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21 April 2014 @ 11:33 am
I just added a new article to Wikipedia on indifference graphs (also known as unit interval graphs or proper interval graphs): the graphs formed from sets of points on the real line by connecting every two points whose distance is less than one.



There are many papers on algorithms for going from the graph to a geometric representation in linear time. The following method for the reverse problem, going from the set of points (or equivalently unit intervals) to its graph must be known, possibly in the context of its generalization to higher dimensional unit disk graphs, but I don't know a good reference for it.

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Update, April 22: It appears that the correct reference for this is Bentley, Jon L.; Stanat, Donald F.; Williams, E. Hollins, Jr.
The complexity of finding fixed-radius near neighbors. Information Processing Lett. 6 (1977), no. 6, 209–212.
 
 
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19 April 2014 @ 02:07 pm
As I promised earlier, here is the video for my talk on "structures in solution spaces" at the Conference on Meaningfulness and Learning Spaces last February.



It was a wide-ranging talk, about learning spaces, distributive lattices and Birkhoff's representation theorem for them, rectangular cartograms, antimatroids, the 1/3-2/3 conjecture for partial orders and antimatroids, partial cubes, and flip distance in binary trees and point sets. It was also about an hour long, so don't watch unless you have the time. For those with shorter attention spans, I've also put up a pdf file of my talk slides.

The rest of the talks from the conference are also online. For those who like me are interested in discrete mathematics and discrete algorithms, Fred Roberts' talk on when the output of an algorithm is meaningful and Jean-Paul Doignon's talk on polyhedral combinatorics might be particularly interesting.
 
 
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13 April 2014 @ 11:50 pm
Every year about this time, my campus holds a spring celebration, with all the student organizations setting up pavilions in the park to sell food and advertise for new members, with the creative anachronists bashing each other with padded swords, and with a car show. Why a car show? I don't know, but I always enjoy seeing the variety of shapes and colors compared to today's mostly-the-same boxes. My favorite this year was a 1950 Chevy Fleetline, found rusting in a swamp in Tenessee; after a lot of work restoring it, its owner decided to cover it in clear-coat, showing off the patina on its metal, rather than just painting it. And then drove it cross country, towing a trailer full of his stuff, to UCI where his girlfriend is a grad student.



The moustache is more visible in this one. And here are the rest of the photos.
 
 
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12 April 2014 @ 10:07 pm
When I last saw Tetsuo Asano, he was giving a research talk at WADS, and openly worrying that it might be his last one. We all thought it was because of mandatory retirement (still legal in Japan). But, it turns out, no. Instead, he's the new president of JAIST. Congratulations, Tetsuo!

I'll probably miss SoCG, in Kyoto this year, but for those who will be going, there will be an associated workshop in honor of Asano's 65th birthday.
 
 
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The power of two choices in load balancing is well known: If one throws n balls independently at a similar number of bins (as in hash chaining), some bin will typically have Θ(log n/log log n) balls in it, but if one draws two random bins for each ball, and places the ball greedily into the less-full of these two bins, the maximum load will be much smaller, Θ(log log n). And if one clairvoyantly chooses which of the two bins to place each ball into (or uses cuckoo hashing to move the balls around between their two bins as later balls come in) it is very likely that one can achieve only a constant load.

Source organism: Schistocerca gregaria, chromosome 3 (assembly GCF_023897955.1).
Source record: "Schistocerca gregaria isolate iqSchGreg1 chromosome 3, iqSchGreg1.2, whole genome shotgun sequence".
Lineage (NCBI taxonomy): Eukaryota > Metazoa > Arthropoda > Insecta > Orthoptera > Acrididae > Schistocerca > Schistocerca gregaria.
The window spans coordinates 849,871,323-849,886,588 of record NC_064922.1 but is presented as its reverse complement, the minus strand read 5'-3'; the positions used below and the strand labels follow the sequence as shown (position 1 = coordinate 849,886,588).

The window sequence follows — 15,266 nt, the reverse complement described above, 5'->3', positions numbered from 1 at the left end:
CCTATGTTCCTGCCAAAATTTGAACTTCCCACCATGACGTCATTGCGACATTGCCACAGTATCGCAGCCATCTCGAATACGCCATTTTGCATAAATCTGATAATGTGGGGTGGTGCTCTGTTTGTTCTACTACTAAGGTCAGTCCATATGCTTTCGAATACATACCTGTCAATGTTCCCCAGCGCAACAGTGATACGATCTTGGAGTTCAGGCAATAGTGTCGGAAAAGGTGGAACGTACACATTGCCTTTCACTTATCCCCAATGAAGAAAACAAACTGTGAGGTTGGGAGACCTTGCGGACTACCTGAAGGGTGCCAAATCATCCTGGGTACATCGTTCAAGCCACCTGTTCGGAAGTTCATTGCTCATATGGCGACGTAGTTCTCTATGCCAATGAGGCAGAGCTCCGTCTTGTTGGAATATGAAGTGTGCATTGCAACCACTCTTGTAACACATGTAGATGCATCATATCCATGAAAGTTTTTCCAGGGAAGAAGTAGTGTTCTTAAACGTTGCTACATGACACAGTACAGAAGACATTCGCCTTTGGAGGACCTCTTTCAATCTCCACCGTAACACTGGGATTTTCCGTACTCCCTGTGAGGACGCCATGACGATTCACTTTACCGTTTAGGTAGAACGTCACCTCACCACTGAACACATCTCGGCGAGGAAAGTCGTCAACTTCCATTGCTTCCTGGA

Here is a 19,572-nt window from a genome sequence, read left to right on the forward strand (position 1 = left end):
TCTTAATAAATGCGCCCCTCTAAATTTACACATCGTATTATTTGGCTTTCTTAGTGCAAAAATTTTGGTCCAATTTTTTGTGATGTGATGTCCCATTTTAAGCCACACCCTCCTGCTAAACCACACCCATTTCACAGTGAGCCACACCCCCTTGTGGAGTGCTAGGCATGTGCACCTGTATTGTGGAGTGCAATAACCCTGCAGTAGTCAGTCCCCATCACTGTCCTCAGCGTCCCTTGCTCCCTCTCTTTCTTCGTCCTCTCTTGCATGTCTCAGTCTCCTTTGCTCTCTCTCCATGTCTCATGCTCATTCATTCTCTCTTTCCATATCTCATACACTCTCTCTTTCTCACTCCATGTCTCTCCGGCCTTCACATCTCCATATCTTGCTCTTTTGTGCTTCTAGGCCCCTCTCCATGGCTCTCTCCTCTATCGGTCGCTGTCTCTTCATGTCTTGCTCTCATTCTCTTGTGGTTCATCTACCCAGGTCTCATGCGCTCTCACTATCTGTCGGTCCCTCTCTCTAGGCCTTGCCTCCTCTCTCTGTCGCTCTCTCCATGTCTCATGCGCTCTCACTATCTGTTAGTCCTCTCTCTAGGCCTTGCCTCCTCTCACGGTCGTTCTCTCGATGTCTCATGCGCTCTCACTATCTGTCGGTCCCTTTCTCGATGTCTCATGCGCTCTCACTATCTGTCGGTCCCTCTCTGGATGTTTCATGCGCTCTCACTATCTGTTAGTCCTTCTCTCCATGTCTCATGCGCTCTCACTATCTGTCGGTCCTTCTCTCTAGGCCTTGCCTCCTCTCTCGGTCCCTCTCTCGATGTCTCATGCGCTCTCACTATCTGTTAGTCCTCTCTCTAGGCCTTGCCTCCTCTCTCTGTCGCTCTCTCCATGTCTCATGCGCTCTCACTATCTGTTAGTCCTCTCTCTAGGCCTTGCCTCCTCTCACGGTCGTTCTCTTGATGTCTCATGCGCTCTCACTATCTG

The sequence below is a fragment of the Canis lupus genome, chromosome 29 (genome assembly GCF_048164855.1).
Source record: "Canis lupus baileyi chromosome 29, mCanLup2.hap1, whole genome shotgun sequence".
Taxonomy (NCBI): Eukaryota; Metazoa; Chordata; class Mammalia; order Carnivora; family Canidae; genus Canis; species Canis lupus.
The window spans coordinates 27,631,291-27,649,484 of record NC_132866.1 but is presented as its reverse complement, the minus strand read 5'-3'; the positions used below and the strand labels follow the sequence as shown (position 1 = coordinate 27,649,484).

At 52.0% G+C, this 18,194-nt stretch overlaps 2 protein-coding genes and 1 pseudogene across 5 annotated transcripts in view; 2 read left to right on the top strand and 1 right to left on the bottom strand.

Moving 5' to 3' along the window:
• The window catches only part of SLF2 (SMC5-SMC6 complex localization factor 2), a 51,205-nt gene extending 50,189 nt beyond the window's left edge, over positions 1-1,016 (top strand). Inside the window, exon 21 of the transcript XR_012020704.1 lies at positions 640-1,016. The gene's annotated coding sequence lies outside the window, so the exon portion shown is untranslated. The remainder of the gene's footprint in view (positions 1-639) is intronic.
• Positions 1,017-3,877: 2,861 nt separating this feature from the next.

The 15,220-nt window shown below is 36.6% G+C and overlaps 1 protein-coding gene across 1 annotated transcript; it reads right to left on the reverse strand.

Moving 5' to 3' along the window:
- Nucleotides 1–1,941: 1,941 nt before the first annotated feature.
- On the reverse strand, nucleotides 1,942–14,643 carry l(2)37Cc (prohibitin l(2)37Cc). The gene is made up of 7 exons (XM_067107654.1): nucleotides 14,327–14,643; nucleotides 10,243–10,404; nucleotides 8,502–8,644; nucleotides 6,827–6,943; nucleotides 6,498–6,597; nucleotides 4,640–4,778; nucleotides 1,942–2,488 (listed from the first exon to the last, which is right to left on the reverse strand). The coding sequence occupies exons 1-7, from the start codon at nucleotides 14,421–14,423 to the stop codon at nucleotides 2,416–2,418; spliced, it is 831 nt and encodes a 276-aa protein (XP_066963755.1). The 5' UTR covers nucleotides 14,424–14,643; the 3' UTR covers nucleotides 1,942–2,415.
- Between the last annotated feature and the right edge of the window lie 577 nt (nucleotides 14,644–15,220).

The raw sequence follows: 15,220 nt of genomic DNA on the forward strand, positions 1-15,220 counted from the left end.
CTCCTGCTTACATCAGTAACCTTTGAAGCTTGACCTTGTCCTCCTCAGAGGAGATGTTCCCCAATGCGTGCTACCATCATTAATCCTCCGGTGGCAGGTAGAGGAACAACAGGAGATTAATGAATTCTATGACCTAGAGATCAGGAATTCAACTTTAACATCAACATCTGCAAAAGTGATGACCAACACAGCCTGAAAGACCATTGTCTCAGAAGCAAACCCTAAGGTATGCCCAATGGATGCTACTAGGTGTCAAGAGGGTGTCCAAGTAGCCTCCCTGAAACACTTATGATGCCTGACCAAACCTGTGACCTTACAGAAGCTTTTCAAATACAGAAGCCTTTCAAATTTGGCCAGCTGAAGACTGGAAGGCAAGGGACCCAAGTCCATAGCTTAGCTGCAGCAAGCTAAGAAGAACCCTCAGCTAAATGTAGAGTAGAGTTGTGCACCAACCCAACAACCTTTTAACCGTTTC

The log-log result is originally by Azar, Broder, Karlin, and Upfal, and is well explained in a survey by Mitzenmacher, Richa, and Sitaraman, "The power of two random choices: A survey of techniques and results", which includes three different proof methods. Here's a fourth, which is related to but I think different from witness trees.

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05 April 2014 @ 03:18 pm
I had been running Snow Leopard (OS X 10.6) on my Macs, because I wasn't convinced that later versions were much of an improvement in usability. But Apple has apparently stopped providing security updates for a version as old as mine, so this week I updated to Mavericks. So far I've encountered only minor glitches: the update lost a couple of configuration settings (the monitor arrangement for my two-screen desktop and the preferred browser on my laptop), I had to reinstall git and update python, and some very old PowerPC software that I had forgotten I even had either stopped working or became more obviously flagged as non-working.

In honor of the successful upgrade, and Apple's new naming theme, here's some big-wave action at a closer beach (about five miles as the crow flies from my house).

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This one isn't my problem – it came from MathOverflow – but it's frustrating me that I haven't been able to solve it, so I hope by reposting it here I can get some more attention to it and maybe even a solution.

The question is: let Fk be the family of graphs having no minor in the form of a cycle with doubled edges, of length k. Do the graphs in this family have a polynomial number of cycles (with the exponent of the polynomial depending on k, ideally linear in k)?

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ETA 2014-04-10: Solved, negatively, by a planar bipartite permutation graph.
 
 
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28 March 2014 @ 11:07 pm
I'm back now, but this beach house in Barbados was my home for the last week, as I attended the 29th Bellairs Winter Workshop on Computational Geometry (my first time there).



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19 March 2014 @ 10:10 pm

The cages are a class of graphs that I think deserve to be more widely known, because they have a lot of interesting properties that make them useful as counterexamples in graph algorithms and graph theory. They're hard to construct and we don't have a lot of explicit descriptions of them, but that's not so important when you're using one as a counterexample.

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08 March 2014 @ 07:46 pm

Today I've been playing with the induced subgraphs of the Clebsch graph. Several other interesting and well-known graphs can be obtained from it by deleting a small number of vertices and forming the induced subgraph of the remaining vertices.

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01 March 2014 @ 05:51 pm